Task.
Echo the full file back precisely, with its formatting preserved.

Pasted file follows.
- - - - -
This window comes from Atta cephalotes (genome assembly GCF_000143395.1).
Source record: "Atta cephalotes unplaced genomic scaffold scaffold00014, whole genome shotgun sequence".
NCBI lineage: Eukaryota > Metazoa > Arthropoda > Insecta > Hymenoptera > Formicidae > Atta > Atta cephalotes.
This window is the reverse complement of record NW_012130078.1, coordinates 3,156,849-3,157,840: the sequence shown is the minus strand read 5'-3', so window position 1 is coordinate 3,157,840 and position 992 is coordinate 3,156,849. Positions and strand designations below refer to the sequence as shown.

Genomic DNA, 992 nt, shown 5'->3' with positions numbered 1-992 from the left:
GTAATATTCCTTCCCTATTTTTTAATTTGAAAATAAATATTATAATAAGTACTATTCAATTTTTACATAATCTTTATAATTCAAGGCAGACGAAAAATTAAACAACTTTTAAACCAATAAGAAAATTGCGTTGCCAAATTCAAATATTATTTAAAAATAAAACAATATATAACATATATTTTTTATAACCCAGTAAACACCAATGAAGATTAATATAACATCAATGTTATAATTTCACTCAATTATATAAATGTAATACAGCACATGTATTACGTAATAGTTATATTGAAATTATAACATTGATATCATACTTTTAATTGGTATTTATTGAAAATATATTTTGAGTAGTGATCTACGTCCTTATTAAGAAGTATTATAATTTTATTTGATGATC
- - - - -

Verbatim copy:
This window comes from Atta cephalotes (genome assembly GCF_000143395.1).
Source record: "Atta cephalotes unplaced genomic scaffold scaffold00014, whole genome shotgun sequence".
NCBI lineage: Eukaryota > Metazoa > Arthropoda > Insecta > Hymenoptera > Formicidae > Atta > Atta cephalotes.
This window is the reverse complement of record NW_012130078.1, coordinates 3,156,849-3,157,840: the sequence shown is the minus strand read 5'-3', so window position 1 is coordinate 3,157,840 and position 992 is coordinate 3,156,849. Positions and strand designations below refer to the sequence as shown.

Genomic DNA, 992 nt, shown 5'->3' with positions numbered 1-992 from the left:
GTAATATTCCTTCCCTATTTTTTAATTTGAAAATAAATATTATAATAAGTACTATTCAATTTTTACATAATCTTTATAATTCAAGGCAGACGAAAAATTAAACAACTTTTAAACCAATAAGAAAATTGCGTTGCCAAATTCAAATATTATTTAAAAATAAAACAATATATAACATATATTTTTTATAACCCAGTAAACACCAATGAAGATTAATATAACATCAATGTTATAATTTCACTCAATTATATAAATGTAATACAGCACATGTATTACGTAATAGTTATATTGAAATTATAACATTGATATCATACTTTTAATTGGTATTTATTGAAAATATATTTTGAGTAGTGATCTACGTCCTTATTAAGAAGTATTATAATTTTATTTGATGATC